Some of the earliest and most frequent Xiaofeng customers also became bookstore owners later. In 2002, Yang Xiaohai opened Tielu Bookstore in west Hangzhou with funds earned from his job at an information technology company after graduating from the then Hangzhou University.
But the sweep of the Internet came faster than most people had thought. Online bookstores such as Dangdang.com and Joyo.com came into being around the millennium.
In 2006, the iconic Sanlian Bookstore was closed down after moving from West Lake to Hangda Road. Yang shut down his Tielu Bookstore in 2011 after being in deficit for more than eight years.
A report published in 2012 showed book sales in decline.
“Readers started to complain about our prices. They questioned why we could not offer the same discount as those e-stores. That really lowered the morale of our employees,” said Zhu.
“What they did not know was that these Internet companies were subsidizing the bookselling business greatly with profits earned from other businesses.”
In 2012, the Hangzhou government launched the first supportive policy in the country to offer a yearly fund of up to 3 million yuan to privately owned bookstores in the city. In 2014, Hangzhou became one of the 12 pilot cities to receive tax exemptions for bookstores operating in wholesaling and retailing businesses.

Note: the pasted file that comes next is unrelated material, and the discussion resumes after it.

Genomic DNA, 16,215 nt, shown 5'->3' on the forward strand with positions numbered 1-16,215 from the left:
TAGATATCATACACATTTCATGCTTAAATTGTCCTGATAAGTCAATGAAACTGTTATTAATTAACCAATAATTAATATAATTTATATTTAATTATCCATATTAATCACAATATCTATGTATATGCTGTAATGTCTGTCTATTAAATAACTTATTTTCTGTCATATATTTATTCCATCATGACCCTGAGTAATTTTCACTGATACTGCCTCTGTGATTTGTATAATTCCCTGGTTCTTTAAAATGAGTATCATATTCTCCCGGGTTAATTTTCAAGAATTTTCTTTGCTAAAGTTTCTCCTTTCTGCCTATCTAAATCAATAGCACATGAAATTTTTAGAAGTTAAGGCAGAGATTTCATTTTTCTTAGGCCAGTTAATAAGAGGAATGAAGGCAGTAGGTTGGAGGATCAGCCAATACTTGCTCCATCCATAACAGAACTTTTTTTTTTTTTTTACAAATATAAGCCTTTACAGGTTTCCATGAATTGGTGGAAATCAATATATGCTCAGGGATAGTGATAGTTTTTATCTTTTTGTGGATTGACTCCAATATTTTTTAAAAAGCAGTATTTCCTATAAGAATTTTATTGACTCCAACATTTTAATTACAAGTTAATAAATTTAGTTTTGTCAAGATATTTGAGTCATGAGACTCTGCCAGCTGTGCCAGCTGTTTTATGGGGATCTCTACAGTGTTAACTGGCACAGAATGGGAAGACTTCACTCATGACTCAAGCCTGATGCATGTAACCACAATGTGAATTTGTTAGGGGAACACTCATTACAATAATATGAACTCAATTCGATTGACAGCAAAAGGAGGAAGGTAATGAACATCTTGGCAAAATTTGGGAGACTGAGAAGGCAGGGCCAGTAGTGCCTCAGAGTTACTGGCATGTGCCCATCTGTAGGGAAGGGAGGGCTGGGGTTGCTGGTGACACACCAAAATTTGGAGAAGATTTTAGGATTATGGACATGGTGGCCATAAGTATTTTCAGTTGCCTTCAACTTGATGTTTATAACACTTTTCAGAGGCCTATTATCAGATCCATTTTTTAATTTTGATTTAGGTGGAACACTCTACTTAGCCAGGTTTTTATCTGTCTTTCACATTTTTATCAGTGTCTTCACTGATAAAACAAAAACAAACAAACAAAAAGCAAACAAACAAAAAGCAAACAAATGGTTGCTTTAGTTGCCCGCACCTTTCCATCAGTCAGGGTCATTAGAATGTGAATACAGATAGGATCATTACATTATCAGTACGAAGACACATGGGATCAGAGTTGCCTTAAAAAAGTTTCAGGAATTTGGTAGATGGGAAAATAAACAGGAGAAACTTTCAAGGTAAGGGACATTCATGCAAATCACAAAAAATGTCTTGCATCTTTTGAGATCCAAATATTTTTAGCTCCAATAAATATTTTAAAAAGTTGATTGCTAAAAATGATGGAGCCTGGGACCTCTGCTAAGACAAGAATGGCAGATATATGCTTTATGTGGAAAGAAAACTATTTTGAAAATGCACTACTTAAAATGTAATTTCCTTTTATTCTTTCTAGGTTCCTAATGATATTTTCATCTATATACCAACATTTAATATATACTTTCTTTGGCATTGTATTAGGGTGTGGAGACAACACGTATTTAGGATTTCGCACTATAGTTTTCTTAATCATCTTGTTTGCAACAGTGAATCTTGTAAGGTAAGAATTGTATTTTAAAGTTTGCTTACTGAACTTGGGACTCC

Xiaofeng survived, partly because of its strategy of diversification from the beginning. As early as 1999, Xiaofeng established its own wholesale center which now has over 300 outlets throughout Zhejiang Province. It has also developed its own derivative art products.
Since 2005, Xiaofeng has been opening multiple stores in carefully selected locations in Hangzhou. The stores in places such as Zhejiang Art Museum and China National Silk Museum feature books and products related to exhibitions. Stores at universities work as cultural salons for faculty and students.
Its latest location at the No. 1 Hospital Affiliated to Zhejiang University School of Medicine, opened in August 2018, is part of an effort to mark and celebrate local history and culture.
Its location used to be the residence of two wealthy brothers Ding Bing and Ding Shen, whose family library building and its collection more than 8,000 antique volumes still stands there beside the bookstore.
In the 1930s, influential cultural figures of the time including Confucius thinker Ma Yifu and artist Feng Zikai used to live nearby.
“For me this is not just a bookstore, it is more of a cultural space deeply rooted in its historical background lasting for more than 100 years,” Zhu said.
For the past 20 years, small proprietary bookstores have greatly diminished in the city either due to new urban planning or the influence of the Internet.
In recent years, a new type of private bookstore conglomerate is emerging, with hundreds of chain stores opening across the country, and a more stylish decor catering to the tastes of younger people.
Zhu said she was not afraid of competition.
“A city should be able to accommodate bookstores of different varieties. A more localized connection is what I want to highlight. The best bookstore in the future may lie in a most common community, alongside eateries, laundry stores and children’s playgrounds.”